Madarsas growing border areas, pose security risk: SSB Dir Gen
New Delhi, Mar 24 (UNI) There was continuous increase in the number of 'madarsas' and mosques along the border with Nepal, some of which are sensitive in nature and pose a security risk, according to security forces deployed there.
The 'madarsas' and mosques, number about 1,172 and dotting the areas of the 1,868 km border with Nepal have sprung up in recent years and are increasing in number in recent times, Sashastra Seema Bal (SSB) Director General Tilak Kak told mediapersons.
''Some of them, somewhere between 50-60, are sensitive from the security point of view,'' he said.
This figure of more than 1,100 is that of 'madarsas' on our side, several others exist on the other side, he said adding that they were vigilant and keeping a strict watch over these mushrooming structures, some of which are often used as shelter points of criminals and undesirable elements, he said.
Agreeing that there had been exponential increase in the 'infiltration' from the Nepalese border of ISI elements, Mr Kak said they do gather information and inputs on such 'incursions' and pass it on to the intelligence agencies.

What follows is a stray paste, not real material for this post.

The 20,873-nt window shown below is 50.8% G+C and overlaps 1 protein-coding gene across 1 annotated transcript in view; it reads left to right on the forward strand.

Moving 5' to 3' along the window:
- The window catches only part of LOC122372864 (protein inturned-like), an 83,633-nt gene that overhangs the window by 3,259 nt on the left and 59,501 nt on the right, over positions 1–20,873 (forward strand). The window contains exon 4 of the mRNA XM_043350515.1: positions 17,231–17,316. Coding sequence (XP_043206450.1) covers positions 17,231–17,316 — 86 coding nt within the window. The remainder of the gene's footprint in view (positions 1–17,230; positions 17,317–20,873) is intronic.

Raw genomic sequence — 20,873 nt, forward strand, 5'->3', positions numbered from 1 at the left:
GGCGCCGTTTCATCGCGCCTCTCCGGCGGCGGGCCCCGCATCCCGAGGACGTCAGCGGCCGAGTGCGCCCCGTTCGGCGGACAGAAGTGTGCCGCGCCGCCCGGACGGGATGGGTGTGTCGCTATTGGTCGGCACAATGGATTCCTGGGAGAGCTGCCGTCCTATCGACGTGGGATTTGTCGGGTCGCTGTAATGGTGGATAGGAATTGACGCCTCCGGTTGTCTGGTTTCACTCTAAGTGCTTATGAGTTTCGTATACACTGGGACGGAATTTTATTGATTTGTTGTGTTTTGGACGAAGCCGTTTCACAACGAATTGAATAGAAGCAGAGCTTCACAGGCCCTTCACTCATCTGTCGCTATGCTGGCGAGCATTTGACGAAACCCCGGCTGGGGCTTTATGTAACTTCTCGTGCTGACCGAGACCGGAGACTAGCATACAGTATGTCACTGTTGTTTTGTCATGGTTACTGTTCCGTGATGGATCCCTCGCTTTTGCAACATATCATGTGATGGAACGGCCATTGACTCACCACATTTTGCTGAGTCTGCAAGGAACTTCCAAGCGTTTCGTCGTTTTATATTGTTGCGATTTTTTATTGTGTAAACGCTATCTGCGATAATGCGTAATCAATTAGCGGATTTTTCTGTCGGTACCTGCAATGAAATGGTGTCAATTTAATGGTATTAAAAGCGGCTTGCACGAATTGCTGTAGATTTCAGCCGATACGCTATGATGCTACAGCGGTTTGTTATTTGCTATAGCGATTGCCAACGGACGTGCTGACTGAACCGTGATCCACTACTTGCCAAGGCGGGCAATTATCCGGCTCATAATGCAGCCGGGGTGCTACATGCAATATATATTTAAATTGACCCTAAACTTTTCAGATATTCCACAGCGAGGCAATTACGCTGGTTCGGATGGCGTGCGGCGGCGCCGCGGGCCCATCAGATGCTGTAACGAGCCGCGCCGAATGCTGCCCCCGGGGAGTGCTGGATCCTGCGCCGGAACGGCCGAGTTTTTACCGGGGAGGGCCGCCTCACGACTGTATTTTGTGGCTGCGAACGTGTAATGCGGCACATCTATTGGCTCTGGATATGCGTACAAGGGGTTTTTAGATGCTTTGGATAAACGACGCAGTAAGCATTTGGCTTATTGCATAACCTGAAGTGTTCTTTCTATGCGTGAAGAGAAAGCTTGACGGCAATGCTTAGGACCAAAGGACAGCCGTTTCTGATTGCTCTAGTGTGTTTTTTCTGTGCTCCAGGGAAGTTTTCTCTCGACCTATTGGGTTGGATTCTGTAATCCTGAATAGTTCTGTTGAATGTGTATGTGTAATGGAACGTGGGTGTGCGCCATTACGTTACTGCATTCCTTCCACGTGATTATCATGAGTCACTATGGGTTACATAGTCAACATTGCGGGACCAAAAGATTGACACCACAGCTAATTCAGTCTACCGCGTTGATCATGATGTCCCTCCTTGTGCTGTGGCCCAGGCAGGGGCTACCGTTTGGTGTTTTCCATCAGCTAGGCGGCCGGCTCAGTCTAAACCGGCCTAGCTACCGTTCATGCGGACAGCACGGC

Speaking before SSB's Raising Day on March 27, the Director General said seven additional battalions were being raised this year, in addition to the 25 battalions already on ground. ''By 2008 we propose to have 45 battalions.'' Mr Kak also informed that 15 batallions of the SSB were being sent for poll duties during the forthcoming Assam and West Bengal Assembly elections.
''Our job is mostly that of protecting the ballot boxes and taking care of the polling booth.'' Set up in 1963 as the Special Service Bureau after the Indo-China conflict, the SSB (renamed Sashastra Seema Bal in December 2003) was earlier conceived only for the North East Frontier Agency (NEFA) region, but today operates in 15 states.
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